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5 Habits of a Successful Managing Partner

Sep 21st 2017
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You have walked the path from staff to manager and ultimately to the pinnacle of partner in your firm. So, how do you develop the ability to see the opportunities, sift through those ideas and motivate your team?

Fear not, there are some habits that you can implement that will assist you in this challenging role. Here are five simple ones to start with:

1. Read

We often tell ourselves that we are too busy to read, but outstanding leaders are those who find the time to learn about new ideas and management concepts and infuse them into their firm.  It is easier than ever to have those resources available to you through the e-readers that are available everywhere. An iPad or Kindle allows you to make time almost anywhere you are. 

2. Take Time Off

It is an interesting phenomenon that leaders wear the number of hours that they work as a badge of honor. I have done it myself! We brag about the late nights we put in or complain (with tongue in cheek) about the HUGE list of items we have to accomplish.

Ok, congratulations – you are busier than anyone in the world and everyone is aware of it. I would like to challenge you with something you can really brag about – taking time off! Great leaders take time off to relax and recharge.

Oh, and by the way, time off means NO work. No email, no phone, no emergency client meetings! Leadership requires that you trust your team to take care of things when you are away. Leave your computer and smartphone at home and enjoy some fun away from your normal routine.

3. Think Positive

It is easy when you are a leader in the firm to go down the negative path rather than the taking the high road. Profits are not what you were hoping; fellow partners are not producing as they should, staff members are not stepping up to a higher level of productivity and the darn technology is not working like you anticipate it should.

These reasons and so many more can make it easy to get down in the muck, but your role as the Managing Partner is to find the great things that are going on and motivate people to change their behavior positively. Positive thinking is a state of mind and is a choice you can make. It does take some practice, but it is a habit that can be developed by anyone. 

4. Think Team

It is not all about you! One huge misconception about the position of Managing Partner is that you have to do everything yourself. You feel the need to be both a manager and a producer and everything has to be exactly as you have done it in the past.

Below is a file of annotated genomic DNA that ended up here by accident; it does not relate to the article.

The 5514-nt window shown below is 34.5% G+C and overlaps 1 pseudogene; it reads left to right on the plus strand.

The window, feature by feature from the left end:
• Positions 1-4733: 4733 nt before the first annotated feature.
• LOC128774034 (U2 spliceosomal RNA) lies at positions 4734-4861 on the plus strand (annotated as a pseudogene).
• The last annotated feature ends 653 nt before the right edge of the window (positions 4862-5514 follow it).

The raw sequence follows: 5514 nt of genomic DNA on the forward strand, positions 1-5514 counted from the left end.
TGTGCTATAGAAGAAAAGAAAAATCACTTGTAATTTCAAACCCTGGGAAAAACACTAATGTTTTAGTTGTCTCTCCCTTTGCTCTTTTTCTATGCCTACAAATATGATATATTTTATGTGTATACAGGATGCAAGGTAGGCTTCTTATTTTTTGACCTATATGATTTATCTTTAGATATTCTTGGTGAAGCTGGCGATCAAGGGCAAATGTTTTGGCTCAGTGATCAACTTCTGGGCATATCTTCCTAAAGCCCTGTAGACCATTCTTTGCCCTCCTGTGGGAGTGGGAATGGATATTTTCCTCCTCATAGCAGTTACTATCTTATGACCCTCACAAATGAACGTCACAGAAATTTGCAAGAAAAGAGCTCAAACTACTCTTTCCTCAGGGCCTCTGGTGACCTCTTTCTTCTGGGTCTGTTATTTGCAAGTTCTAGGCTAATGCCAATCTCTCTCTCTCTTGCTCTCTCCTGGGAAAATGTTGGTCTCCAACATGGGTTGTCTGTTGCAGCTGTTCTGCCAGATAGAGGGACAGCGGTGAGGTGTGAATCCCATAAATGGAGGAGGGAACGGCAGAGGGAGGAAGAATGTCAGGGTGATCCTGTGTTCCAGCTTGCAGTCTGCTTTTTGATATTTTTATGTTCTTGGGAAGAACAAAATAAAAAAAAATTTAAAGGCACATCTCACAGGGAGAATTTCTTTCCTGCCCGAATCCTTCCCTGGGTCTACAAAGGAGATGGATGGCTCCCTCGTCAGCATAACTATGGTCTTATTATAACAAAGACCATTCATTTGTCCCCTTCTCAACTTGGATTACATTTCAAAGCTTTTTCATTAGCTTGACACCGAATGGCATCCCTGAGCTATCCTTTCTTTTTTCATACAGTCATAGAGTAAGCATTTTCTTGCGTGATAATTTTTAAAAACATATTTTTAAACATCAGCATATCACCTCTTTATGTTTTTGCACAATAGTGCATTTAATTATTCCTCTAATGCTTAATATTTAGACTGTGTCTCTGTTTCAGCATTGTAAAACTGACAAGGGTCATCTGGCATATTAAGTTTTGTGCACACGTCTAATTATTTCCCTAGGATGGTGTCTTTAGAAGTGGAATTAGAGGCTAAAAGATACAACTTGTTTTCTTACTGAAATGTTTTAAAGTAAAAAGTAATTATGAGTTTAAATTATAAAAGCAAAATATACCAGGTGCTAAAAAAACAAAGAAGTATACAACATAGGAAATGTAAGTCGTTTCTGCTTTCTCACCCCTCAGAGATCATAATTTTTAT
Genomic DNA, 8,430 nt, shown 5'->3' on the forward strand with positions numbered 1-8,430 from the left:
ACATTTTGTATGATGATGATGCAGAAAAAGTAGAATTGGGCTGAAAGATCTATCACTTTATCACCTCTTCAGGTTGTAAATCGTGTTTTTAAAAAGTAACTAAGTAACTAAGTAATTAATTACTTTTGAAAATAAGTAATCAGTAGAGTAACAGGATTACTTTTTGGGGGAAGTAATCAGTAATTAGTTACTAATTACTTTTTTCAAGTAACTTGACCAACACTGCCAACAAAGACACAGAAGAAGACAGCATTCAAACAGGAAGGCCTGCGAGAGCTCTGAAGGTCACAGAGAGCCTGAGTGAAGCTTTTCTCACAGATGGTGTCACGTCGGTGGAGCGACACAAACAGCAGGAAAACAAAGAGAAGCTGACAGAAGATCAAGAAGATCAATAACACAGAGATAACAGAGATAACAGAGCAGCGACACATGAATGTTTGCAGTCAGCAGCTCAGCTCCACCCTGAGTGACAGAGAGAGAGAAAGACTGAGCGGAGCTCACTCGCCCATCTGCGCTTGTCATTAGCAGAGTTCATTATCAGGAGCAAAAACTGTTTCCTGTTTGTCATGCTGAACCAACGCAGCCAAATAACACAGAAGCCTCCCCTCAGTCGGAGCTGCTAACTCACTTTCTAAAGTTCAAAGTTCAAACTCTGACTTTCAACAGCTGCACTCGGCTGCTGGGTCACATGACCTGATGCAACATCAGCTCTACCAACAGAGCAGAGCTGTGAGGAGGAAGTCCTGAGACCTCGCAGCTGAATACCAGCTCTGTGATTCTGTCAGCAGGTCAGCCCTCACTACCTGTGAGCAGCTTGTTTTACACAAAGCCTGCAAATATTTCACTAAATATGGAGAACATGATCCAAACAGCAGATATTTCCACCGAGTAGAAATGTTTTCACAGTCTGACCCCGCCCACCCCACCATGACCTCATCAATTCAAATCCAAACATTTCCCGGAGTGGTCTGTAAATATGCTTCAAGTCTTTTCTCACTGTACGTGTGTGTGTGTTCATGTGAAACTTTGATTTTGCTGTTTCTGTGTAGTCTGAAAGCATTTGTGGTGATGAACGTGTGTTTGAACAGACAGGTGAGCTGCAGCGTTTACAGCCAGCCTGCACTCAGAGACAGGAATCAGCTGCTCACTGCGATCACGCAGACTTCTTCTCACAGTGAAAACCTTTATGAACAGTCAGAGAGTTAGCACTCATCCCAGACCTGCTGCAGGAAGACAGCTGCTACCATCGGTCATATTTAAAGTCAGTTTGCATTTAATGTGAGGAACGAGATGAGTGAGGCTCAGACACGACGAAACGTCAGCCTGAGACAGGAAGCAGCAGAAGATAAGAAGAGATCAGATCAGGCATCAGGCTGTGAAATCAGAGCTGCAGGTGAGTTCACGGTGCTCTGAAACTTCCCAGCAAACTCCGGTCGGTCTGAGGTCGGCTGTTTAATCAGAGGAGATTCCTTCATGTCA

As the Managing Partner, you must start thinking about your job as a tree with you as the trunk. You support all other elements, but you don’t do all the work. Delegation, setting individual goals, allowing for collaborative work teams and developing communication techniques that support your infrastructure will become your mantra. “TeamThink” is imperative to a Managing Partners success.

5. Find Your Tribe

I have heard many Managing Partners say that it is lonely at the top. While most Managing Partners’ calendars are packed with appointments to communicate and meet with clients and staff, they are hungry for time to interact with their peers.

They want to know what initiatives other firms have struggled with and how they maneuvered through the implementation process. They want to know what their peers are working on and why it is important to them.

They want to share their current celebrations and challenges and receive honest feedback from others that have walked in their shoes. Finding a group of peers who will respect and interact with you is imperative to the Managing Partners overall success in their role.

In our Managing Partner Circle, we have developed a community of Managing Partners who act as a collaborative think tank to challenge, encourage and propel each other to a higher level of success. What a wonderful way to develop this habit. 

As the Managing Partner, if you work hard on the habits stated above you will improve in your role. This challenging role can be daunting, but it is also very rewarding. Developing these new habits will provide new capabilities to use in your quest to be the high-level leader you want to be.

The original article was posted in the Boomer Bulletin blog.

Replies (2)

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By sarajane
Nov 10th 2017 16:37 EST

I agree that managing partners and "people at the top" must do a better job to keep themselves motivated and inspired. All too often many of them burn themselves out and lose their motivation and drive to continue to do their best work. Taking time of is key to reflect with oneself. And equally important, is finding your tribe as long as it is constructively and not for complaining!

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By AdrianLawrence
Mar 29th 2018 08:17 EDT

Networking is good as the feeling of isolation of being at the top can if we are not careful lead to a lack of engagement with peers and then the loss of learning from the experience of others. It has happened to me before, but you have to learn to break out of it.

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